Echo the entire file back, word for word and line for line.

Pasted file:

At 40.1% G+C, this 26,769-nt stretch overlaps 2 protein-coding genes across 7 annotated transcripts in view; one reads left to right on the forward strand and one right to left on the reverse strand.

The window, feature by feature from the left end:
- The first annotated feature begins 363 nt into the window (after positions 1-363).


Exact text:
At 40.1% G+C, this 26,769-nt stretch overlaps 2 protein-coding genes across 7 annotated transcripts in view; one reads left to right on the forward strand and one right to left on the reverse strand.

The window, feature by feature from the left end:
- The first annotated feature begins 363 nt into the window (after positions 1-363).